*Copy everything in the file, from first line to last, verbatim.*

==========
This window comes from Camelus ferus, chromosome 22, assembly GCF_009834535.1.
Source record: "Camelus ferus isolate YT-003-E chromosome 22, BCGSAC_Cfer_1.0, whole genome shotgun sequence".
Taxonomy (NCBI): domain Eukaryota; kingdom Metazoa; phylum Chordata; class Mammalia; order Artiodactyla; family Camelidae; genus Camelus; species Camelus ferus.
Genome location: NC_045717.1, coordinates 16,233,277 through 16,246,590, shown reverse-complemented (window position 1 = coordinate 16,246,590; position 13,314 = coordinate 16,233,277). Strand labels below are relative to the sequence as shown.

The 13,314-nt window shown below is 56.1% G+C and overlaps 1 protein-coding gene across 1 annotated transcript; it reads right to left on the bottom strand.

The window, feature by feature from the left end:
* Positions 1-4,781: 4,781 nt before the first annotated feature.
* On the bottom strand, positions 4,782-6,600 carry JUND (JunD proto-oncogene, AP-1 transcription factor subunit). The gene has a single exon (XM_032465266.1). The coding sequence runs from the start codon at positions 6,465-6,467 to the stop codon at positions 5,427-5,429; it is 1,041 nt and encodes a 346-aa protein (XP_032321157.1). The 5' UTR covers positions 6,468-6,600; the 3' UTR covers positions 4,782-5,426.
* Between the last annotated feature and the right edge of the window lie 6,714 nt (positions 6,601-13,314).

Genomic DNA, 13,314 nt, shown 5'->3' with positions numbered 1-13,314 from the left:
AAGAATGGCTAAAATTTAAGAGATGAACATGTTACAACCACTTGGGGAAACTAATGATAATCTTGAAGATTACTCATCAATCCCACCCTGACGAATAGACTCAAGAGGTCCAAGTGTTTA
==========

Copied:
This window comes from Camelus ferus, chromosome 22, assembly GCF_009834535.1.
Source record: "Camelus ferus isolate YT-003-E chromosome 22, BCGSAC_Cfer_1.0, whole genome shotgun sequence".
Taxonomy (NCBI): domain Eukaryota; kingdom Metazoa; phylum Chordata; class Mammalia; order Artiodactyla; family Camelidae; genus Camelus; species Camelus ferus.
Genome location: NC_045717.1, coordinates 16,233,277 through 16,246,590, shown reverse-complemented (window position 1 = coordinate 16,246,590; position 13,314 = coordinate 16,233,277). Strand labels below are relative to the sequence as shown.

The 13,314-nt window shown below is 56.1% G+C and overlaps 1 protein-coding gene across 1 annotated transcript; it reads right to left on the bottom strand.

The window, feature by feature from the left end:
* Positions 1-4,781: 4,781 nt before the first annotated feature.
* On the bottom strand, positions 4,782-6,600 carry JUND (JunD proto-oncogene, AP-1 transcription factor subunit). The gene has a single exon (XM_032465266.1). The coding sequence runs from the start codon at positions 6,465-6,467 to the stop codon at positions 5,427-5,429; it is 1,041 nt and encodes a 346-aa protein (XP_032321157.1). The 5' UTR covers positions 6,468-6,600; the 3' UTR covers positions 4,782-5,426.
* Between the last annotated feature and the right edge of the window lie 6,714 nt (positions 6,601-13,314).

Genomic DNA, 13,314 nt, shown 5'->3' with positions numbered 1-13,314 from the left:
AAGAATGGCTAAAATTTAAGAGATGAACATGTTACAACCACTTGGGGAAACTAATGATAATCTTGAAGATTACTCATCAATCCCACCCTGACGAATAGACTCAAGAGGTCCAAGTGTTTA